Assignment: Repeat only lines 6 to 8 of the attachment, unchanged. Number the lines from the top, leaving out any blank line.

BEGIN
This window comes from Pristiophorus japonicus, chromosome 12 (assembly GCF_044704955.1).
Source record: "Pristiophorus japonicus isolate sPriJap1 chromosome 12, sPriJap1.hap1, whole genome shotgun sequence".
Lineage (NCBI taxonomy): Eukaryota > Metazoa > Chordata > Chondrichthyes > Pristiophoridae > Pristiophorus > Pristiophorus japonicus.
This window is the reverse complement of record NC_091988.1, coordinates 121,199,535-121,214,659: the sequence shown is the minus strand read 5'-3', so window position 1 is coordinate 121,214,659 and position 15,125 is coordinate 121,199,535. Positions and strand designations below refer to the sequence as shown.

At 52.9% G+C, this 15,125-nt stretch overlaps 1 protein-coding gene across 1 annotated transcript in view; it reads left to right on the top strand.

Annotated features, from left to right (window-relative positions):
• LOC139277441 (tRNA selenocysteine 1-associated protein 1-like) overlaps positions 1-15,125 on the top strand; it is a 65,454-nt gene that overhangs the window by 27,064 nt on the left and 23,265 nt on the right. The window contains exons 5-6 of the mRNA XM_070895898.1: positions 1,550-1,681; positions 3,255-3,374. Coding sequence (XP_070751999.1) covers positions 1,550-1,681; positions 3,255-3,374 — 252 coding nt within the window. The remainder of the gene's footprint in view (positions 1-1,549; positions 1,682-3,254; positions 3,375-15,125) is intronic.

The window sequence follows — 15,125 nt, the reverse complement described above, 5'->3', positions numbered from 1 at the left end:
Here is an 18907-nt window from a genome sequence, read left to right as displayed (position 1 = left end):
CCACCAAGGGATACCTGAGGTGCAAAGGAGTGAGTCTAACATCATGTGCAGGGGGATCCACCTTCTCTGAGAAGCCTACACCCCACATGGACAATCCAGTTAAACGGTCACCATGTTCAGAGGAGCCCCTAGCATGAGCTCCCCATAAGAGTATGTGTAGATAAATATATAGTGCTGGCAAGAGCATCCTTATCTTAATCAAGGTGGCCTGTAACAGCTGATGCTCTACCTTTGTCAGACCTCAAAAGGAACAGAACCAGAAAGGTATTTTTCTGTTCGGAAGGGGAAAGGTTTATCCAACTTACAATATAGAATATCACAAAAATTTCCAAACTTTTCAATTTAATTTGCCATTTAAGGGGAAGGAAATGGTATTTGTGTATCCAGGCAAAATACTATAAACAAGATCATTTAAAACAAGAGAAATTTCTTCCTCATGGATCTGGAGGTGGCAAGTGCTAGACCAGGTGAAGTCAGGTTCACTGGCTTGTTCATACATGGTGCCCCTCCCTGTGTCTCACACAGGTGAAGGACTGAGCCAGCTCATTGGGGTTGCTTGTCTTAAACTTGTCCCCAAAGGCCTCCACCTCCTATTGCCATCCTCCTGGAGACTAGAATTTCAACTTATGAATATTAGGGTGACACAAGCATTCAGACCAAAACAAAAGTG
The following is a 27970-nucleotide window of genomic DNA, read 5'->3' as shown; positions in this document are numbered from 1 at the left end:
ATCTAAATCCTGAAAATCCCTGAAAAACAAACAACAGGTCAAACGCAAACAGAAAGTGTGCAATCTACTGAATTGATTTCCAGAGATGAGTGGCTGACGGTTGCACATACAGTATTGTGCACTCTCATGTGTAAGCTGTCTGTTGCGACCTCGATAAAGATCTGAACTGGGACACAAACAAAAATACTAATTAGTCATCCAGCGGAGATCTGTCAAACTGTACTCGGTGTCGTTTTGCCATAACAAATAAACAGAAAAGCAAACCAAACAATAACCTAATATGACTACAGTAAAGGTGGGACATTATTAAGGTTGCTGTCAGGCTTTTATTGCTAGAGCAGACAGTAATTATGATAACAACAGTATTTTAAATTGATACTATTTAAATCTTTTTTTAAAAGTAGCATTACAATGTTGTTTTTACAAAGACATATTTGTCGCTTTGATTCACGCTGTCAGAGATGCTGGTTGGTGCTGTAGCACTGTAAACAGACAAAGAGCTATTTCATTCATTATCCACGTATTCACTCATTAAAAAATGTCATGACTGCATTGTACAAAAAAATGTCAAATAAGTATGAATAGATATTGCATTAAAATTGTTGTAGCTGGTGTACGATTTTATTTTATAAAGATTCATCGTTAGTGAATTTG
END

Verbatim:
Annotated features, from left to right (window-relative positions):
• LOC139277441 (tRNA selenocysteine 1-associated protein 1-like) overlaps positions 1-15,125 on the top strand; it is a 65,454-nt gene that overhangs the window by 27,064 nt on the left and 23,265 nt on the right. The window contains exons 5-6 of the mRNA XM_070895898.1: positions 1,550-1,681; positions 3,255-3,374. Coding sequence (XP_070751999.1) covers positions 1,550-1,681; positions 3,255-3,374 — 252 coding nt within the window. The remainder of the gene's footprint in view (positions 1-1,549; positions 1,682-3,254; positions 3,375-15,125) is intronic.

The window sequence follows — 15,125 nt, the reverse complement described above, 5'->3', positions numbered from 1 at the left end: